Generational comparisons not helpful during superannuation debate, PM English says

Comparing circumstances faced by different generations is unhelpful during the current national superannuation debate, Prime Minister Bill English says.

Speaking to media Tuesday morning, English said younger generations who would face the higher super age of 67 should feel reassured that national super will be there for them.

“This is a generation who thought for quite some time there would be no superannuation. Acutually there will be, and it’ll look just like it does today,” he said.

Super would be accessible for about the same amount of time as people turning 65 today, due to longer life expectancies – roughly a quarter of their lifetime, he said.

What was needed was economic policies giving confidence to younger generations that their incomes will lift so they can deal with housing, family and student loan costs, English said. Government surpluses meant choices can be made about how to further support them, he added.

Regarding debate over the ‘Baby Boomer’ generation getting an easier ride than younger generations faced with student loan debt, a higher super age and high housing costs, English said: “I don’t think it’s a matter of getting it easy. I don’t think it’s actually that helpful to have the general comparisons because things change over time.”

“Back in the early 80s interest rates were 18%-20%. Today they’re four,” he said. “I’d much rather be in New Zealand’s economy today than how it was 20-30 years ago.”

Public support for the move

Meanwhile, English said National’s belief is that public opinion is “broadly supportive” of the move to raise the super age from 65 to 67 between 2037 and 2040. The issue was now not quite the political weapon other parties had hoped it would be, he claimed.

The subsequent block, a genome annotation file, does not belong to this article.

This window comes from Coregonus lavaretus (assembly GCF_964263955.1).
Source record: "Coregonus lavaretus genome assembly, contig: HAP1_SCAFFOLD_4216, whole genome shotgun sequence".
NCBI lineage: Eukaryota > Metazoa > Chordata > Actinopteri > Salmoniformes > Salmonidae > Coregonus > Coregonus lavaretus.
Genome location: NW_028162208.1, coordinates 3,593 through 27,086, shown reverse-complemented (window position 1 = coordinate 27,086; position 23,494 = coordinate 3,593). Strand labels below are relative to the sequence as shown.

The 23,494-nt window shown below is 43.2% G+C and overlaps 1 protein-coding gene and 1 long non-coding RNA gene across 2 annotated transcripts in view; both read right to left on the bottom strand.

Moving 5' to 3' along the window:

While National had not polled on the issue, its confidence on public support came from “just talking to people, road-testing the idea a bit,” he said. “In the end you’ve got to make a judgement on what people tell you.”

Critics needed to explain what they thought was wrong with the policy, English said. He said he believed their concerns had been addressed by the fact nothing would change for 20 years, and by the proposal to double the migrant residency test to 20 years.

“I think the public’s moved on a bit,” he said. “The public know this change was inevitable, this was the right time to take action on what was going to be inevitable, and New Zealand First and Labour are just out of step.”

Steps taken by former Prime Minister John Key promising the age would not be raised while he was in the role, were critical to restoring the electorate’s trust, English said.

“The opportunity we have now is building on the trust that John Key earned by putting his job on the line over the issue,” he said.

Some advice was received from Treasury on the changes, English said. However, the government “had a reasonably clear idea from early on about what we thought was the clear, simple approach that everyone could understand.”

Asked whether National considered an earlier age rise, English said it would be difficult to get public support for “something that looked too urgent.” An earlier move also was not required.

Not announcing changes would have created even more uncertainty, he claimed. “Because people know something should change. They’re just waiting to see who’s going to do it.”

English said he had “not particularly” taken a political risk with the announcement.

“We wouldn’t have made the decision if we thought it was a big risk. I just think a number of the political parties are out of step with where New Zealanders are,” he said.

“This is a country that’s been through a significant recession, the impact of the earthquakes. It’s built confidence in its ability to sell to world markets, it’s a growing economy. It’s not a brittle, backward looking electorate. But you have got a couple of brittle backward looking political parties.”